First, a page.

The dangers of policy drift
Apr 14 2014
The meetings also signalled yet another wasted opportunity for enlightened and aggressive policy leadership at a time when the global economy desperately needs better steering.
Despite a significant policy to-do list that includes boosting global economic growth and returning to a more balanced policy mix, it shouldn’t really surprise anyone that yet another high-level gathering of policymakers from around the world failed to come up with anything of major significance.
The Group of Eight is paralysed by the stalemate over Russia’s annexation of Crimea. Sanctions imposed by the west have yet to be much of a deterrent to Russia. Meanwhile, the financial bill facing the west for stabilising Ukraine is getting larger day by day — and that doesn’t yet take into consideration the even bigger amounts that would be required to put Ukraine back on a solid growth path and help underpin sociopolitical stability there.
For its part, the Group of 20 remains quite far from consensus, even a fragile one, on how best to allocate policy responsibilities for the much-needed rebalancing of the global economy.
As illustrated by an unusual public exchange last Thursday at the Brookings Institution between former Federal Reserve chairman Ben Bernanke and Reserve Bank of India governor Raghuram Rajan, there isn’t even common agreement among top economists on the effectiveness and spillovers of past policies. (Rajan criticised quantitative easing and what he regards as excessive US-centrism at the Fed, prompting Bernanke to take Rajan to task for being so dismissive of the growth potential of “unconventional monetary policy.”)
On paper, the US remains best positioned among the major countries to lead a more fruitful consensus-building effort. IMF data and projections released ahead of the meetings confirmed that the US economy continues to heal and gradually pick up momentum, also acting as a stronger locomotive for the global economy. It has also made more progress than others in rehabilitating its public and private balance sheets. And it is the least exposed to the most visible geopolitical risks.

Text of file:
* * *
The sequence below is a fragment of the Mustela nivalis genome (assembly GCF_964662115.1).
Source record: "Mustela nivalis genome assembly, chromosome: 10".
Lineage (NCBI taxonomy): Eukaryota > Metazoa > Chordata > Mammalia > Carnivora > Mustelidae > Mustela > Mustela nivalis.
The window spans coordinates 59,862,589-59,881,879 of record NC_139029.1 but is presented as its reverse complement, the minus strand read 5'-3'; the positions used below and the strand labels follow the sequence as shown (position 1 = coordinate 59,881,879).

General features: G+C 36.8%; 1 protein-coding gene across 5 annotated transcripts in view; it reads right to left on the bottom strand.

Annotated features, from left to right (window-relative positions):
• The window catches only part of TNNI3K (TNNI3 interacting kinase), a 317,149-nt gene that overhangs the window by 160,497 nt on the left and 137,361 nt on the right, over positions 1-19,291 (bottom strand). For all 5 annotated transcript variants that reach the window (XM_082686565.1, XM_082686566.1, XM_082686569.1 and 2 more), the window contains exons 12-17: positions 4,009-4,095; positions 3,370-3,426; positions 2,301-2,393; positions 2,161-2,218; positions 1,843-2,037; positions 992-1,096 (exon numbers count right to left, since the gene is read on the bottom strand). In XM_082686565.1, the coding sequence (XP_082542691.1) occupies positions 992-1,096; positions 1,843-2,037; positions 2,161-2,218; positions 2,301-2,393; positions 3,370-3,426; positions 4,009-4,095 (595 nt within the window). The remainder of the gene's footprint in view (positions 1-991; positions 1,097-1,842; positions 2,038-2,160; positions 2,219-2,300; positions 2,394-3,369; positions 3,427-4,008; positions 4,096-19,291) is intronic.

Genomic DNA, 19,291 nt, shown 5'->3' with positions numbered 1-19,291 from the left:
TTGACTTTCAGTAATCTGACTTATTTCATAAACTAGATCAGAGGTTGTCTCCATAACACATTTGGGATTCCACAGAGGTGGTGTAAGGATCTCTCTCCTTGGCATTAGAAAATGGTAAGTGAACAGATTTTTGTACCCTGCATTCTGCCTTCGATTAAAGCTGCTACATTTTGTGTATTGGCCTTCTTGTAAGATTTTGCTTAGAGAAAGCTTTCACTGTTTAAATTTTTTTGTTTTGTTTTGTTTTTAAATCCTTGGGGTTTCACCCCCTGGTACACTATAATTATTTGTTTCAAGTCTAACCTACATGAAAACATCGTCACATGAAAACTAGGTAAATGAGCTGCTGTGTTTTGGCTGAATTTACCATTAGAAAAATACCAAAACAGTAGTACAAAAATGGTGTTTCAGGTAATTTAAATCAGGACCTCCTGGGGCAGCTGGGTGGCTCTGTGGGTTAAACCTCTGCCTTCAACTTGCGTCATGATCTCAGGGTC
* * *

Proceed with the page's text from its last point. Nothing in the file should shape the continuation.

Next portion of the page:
Yet the US’s standing and credibility on the global policy stage was dented by yet another refusal by Congress to sign off on a set of IMF reforms that have already been approved by virtually every other country in the world —so much so that there was even some suggestion, albeit quite unrealistic, that the reforms would proceed without the US’s participation.
It’s worth noting that the proposed IMF reforms —which include enhancing its resources and partially updating member countries’ voting powers to better reflect the realities of today’s global economy — entail neither new US funding commitments nor any dilution of its power within the institution. Instead, highly polarised domestic politics in the US — and, of course, a dysfunctional Congress — are again finding a way to unnecessarily complicate the economic situation.
All of which translates into more of the same: a global economy that grows but remains imbalanced and fails to attain escape velocity; weak global economic governance that precludes much-needed policy coordination; and financial markets that remain dependent on the continued support of experimental central bank policies (the longer-term implications of which are still unknown).
As they all go home, policy makers around the world may feel tempted to temper such disappointments and risks with one comforting thought: Absent a major policy mistake or a large market accident, the pivotal global policy challenges will not change much between last weekend and when they next gather again en masse in autumn.
But by then, regrettably, the solutions will be more difficult — as will policymakers’ ability to pursue delicate policy balances.
(Mohamed El-Erian is the chief economic adviser at Allianz SE. He’s chairman of Barack Obama’s Global Development Council, a Financial Times contributing editor, and the former chief executive officer and co-chief investment officer of Pimco)